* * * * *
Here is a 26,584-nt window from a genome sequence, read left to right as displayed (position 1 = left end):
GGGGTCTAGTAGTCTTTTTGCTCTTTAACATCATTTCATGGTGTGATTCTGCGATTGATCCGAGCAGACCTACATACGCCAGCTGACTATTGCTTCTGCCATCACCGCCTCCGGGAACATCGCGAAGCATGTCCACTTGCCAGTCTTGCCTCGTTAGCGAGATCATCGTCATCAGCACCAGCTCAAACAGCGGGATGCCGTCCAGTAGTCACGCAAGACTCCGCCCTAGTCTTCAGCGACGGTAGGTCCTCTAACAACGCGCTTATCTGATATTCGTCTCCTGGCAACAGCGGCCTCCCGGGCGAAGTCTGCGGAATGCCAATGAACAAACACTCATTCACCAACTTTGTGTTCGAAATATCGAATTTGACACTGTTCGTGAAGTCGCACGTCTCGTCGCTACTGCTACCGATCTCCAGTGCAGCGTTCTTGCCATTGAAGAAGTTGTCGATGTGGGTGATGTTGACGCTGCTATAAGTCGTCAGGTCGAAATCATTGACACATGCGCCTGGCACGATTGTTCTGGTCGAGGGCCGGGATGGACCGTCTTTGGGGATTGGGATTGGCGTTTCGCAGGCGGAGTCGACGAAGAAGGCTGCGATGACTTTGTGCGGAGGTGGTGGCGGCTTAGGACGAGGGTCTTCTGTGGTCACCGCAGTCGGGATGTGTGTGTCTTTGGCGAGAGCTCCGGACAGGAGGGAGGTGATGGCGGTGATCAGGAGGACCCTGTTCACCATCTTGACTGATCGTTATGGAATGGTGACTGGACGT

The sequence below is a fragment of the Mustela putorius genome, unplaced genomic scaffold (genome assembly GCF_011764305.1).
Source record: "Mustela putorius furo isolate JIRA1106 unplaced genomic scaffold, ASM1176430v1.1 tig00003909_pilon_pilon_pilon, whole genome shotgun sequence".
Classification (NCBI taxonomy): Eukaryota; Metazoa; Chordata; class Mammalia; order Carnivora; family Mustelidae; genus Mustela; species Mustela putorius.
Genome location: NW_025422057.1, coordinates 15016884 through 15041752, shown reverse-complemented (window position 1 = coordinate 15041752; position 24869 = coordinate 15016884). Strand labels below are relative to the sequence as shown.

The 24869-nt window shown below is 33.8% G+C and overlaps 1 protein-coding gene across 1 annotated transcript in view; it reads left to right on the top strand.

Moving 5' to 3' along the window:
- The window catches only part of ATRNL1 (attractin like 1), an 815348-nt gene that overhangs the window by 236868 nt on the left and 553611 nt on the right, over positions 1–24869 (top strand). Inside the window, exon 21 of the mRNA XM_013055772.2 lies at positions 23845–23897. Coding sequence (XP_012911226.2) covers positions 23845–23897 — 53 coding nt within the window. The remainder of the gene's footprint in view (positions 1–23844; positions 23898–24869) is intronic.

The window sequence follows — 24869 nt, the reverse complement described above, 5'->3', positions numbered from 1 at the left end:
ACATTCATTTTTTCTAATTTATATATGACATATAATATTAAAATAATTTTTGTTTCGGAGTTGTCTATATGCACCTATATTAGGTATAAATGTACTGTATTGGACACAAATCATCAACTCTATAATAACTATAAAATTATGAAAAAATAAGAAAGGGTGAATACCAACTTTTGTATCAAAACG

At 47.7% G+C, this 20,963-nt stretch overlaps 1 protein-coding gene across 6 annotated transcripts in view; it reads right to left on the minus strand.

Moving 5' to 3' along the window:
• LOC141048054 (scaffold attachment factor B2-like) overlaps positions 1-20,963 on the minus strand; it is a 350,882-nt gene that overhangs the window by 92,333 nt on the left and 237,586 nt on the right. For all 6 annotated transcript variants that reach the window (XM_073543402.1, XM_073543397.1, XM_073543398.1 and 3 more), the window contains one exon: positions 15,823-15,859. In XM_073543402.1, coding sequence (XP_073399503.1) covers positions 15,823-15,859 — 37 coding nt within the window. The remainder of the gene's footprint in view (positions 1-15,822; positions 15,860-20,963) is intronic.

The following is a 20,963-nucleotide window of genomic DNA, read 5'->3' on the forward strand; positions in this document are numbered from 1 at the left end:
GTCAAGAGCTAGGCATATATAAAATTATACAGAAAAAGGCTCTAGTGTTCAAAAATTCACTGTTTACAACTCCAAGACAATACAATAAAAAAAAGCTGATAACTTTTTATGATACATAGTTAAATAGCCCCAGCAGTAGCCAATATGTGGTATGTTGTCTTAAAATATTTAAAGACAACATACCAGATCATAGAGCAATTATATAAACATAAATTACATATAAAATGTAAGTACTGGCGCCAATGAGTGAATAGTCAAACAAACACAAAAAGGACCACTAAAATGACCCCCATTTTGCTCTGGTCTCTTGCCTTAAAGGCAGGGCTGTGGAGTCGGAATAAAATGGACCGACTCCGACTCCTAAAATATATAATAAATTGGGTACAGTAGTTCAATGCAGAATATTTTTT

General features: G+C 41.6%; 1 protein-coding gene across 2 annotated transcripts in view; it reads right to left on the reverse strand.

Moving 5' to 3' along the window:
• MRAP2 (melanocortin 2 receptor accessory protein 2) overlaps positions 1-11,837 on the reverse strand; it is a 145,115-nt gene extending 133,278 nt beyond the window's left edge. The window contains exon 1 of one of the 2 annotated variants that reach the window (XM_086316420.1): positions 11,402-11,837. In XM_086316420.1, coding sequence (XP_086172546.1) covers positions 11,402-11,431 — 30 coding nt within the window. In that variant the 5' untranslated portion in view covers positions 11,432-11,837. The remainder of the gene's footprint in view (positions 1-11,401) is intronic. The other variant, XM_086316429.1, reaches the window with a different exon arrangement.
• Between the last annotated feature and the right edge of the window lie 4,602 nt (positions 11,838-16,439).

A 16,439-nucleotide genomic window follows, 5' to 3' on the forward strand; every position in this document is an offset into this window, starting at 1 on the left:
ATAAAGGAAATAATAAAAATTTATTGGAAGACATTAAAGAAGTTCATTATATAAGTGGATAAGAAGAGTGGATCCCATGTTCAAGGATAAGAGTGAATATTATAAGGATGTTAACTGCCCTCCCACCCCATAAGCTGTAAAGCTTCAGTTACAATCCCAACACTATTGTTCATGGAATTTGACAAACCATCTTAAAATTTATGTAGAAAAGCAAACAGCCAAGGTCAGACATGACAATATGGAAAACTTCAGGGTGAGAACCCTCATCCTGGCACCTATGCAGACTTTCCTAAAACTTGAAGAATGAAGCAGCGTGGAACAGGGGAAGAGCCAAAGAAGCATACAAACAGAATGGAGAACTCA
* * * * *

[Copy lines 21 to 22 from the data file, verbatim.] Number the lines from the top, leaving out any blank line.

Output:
A 16,439-nucleotide genomic window follows, 5' to 3' on the forward strand; every position in this document is an offset into this window, starting at 1 on the left:
ATAAAGGAAATAATAAAAATTTATTGGAAGACATTAAAGAAGTTCATTATATAAGTGGATAAGAAGAGTGGATCCCATGTTCAAGGATAAGAGTGAATATTATAAGGATGTTAACTGCCCTCCCACCCCATAAGCTGTAAAGCTTCAGTTACAATCCCAACACTATTGTTCATGGAATTTGACAAACCATCTTAAAATTTATGTAGAAAAGCAAACAGCCAAGGTCAGACATGACAATATGGAAAACTTCAGGGTGAGAACCCTCATCCTGGCACCTATGCAGACTTTCCTAAAACTTGAAGAATGAAGCAGCGTGGAACAGGGGAAGAGCCAAAGAAGCATACAAACAGAATGGAGAACTCA